Against the data collection frenzy

Brave: Open source web browser wants to turn web marketing upside down

Michael Thomas

A lion is staring ahead into the sky image via Shutterstock

Brendan Eich, known as the co-founder of Mozilla and creator of JavaScript, has introduced Brave, an open source web browser which blocks advertising displayed on websites, and replaces it with its own tracking and malware free advertisement.

The central feature of Brave is the standard blocking of so-called programmatic, therefore fully automatic individualized, advertisement in the internet, as well as tracking cookies and additional data collection technologies like analytic scripts and tracking pixels. Compared to today’s viable solutions like for example browser plug-ins Adblock Plus or Ghostery and Co., surfing with Brave should be potentially quicker and safer (keyword: Malvertising, distribution of malware via online advertising).

But there is a key point: Brave does not simply filter the corresponding advertising and leave it at that, but it replaces the blocked entries with its own advertisement. This would come from advertising partners who cooperate directly with Brave, in which case a set of minimal standards would be achieved, meaning that the advertisement is less invasive than the entries displayed before and scrutinized for Malware. Unlike “normal” programmatic advertisement which falls back on tracking cookies, only local user browser history is pulled up for individualized advertising in Brave. Common advertising which does not rely on tracking remains untouched by Brave.

Reallocation of advertising revenues

Ad blockers generally have a reputation of being good for users and bad for website owners, nevertheless the latter often rely on advertising revenue to be able to offer their services free of charge. According to the Ars Technica tech blog, Brave is apparently planning to resolve this dilemma and share a piece of the pie with website operators: thus they should receive 55% of the advertising revenue, 15 percent would go respectively to Brave, the ad suppliers, and – attention! to the user. The latter group would use the money (presumably in the form of Bitcoins) for micropayments in the web (e.g. contributions for bloggers) or could have the amount paid out to them. How this system would work in practice has so far remained completely unclear, though.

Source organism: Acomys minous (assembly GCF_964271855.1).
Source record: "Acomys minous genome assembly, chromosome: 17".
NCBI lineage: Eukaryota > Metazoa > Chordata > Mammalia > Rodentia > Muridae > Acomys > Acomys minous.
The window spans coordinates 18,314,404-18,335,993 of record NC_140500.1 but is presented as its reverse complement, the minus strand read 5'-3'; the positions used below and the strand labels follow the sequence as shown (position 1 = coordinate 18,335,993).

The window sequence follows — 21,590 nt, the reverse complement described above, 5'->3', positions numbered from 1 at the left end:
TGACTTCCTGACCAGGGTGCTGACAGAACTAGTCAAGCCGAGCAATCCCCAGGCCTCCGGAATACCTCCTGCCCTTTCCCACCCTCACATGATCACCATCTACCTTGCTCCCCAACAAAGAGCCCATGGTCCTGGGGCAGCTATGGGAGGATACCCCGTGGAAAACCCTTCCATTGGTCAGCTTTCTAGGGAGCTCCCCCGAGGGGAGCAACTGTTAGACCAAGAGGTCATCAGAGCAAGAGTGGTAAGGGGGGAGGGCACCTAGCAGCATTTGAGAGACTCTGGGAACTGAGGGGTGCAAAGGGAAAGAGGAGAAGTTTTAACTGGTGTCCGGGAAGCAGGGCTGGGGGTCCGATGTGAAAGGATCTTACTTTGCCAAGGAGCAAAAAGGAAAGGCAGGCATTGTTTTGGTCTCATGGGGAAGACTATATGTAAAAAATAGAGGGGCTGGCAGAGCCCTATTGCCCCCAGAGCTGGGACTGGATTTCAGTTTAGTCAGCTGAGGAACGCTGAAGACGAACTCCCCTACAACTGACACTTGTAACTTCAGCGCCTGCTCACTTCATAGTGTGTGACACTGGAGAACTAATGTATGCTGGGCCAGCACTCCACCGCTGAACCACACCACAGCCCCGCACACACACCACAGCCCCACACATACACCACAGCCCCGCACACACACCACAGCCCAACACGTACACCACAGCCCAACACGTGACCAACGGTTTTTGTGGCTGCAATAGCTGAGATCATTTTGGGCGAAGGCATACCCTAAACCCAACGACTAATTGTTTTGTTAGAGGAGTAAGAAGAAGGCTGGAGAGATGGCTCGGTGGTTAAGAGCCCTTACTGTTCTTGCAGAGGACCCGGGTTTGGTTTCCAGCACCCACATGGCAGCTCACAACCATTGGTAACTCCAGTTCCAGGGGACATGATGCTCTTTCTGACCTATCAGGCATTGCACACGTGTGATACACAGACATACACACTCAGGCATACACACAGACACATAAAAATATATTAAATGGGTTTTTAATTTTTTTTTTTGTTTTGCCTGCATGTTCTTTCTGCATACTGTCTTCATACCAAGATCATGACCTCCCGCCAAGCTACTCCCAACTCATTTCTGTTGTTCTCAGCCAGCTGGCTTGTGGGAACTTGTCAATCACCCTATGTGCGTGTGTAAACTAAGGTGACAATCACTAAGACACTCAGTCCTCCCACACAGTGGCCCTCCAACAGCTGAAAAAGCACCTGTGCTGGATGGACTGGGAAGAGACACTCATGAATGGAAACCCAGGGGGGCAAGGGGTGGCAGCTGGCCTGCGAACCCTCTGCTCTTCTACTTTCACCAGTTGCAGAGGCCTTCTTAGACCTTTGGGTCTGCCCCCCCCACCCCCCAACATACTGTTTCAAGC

Other issues still seem to be in the dark as well. So the only additional feature known to date which distinguishes Brave from other browsers, is the fact that it loads the HTTPS version of a website by default, if it exists (yet even this could soon be resolved using plug-ins (e.g. . HTTPS Everywhere). Just as unclear as the additional features is the question of whether after inserting their own advertising, Brave is in fact quicker than other browsers with ad block activated.

Brave is open source, GitHub repositories are available for Mac/Windows/Linux, iOS and Android. If you would like to have a first look at Brave, you need to access it (an installer doesn’t exist yet) or apply as a beta tester. The desktop version is based on Chromium, the mobile versions on Firefox for iOS or Link Bubble. A first stable version released for the public should be available over the course of this year, according to current planning.

Michael Thomas
Michael Thomas studied Educational Science at the Johannes Gutenberg University in Mainz and has been working as a freelance author at since 2013.

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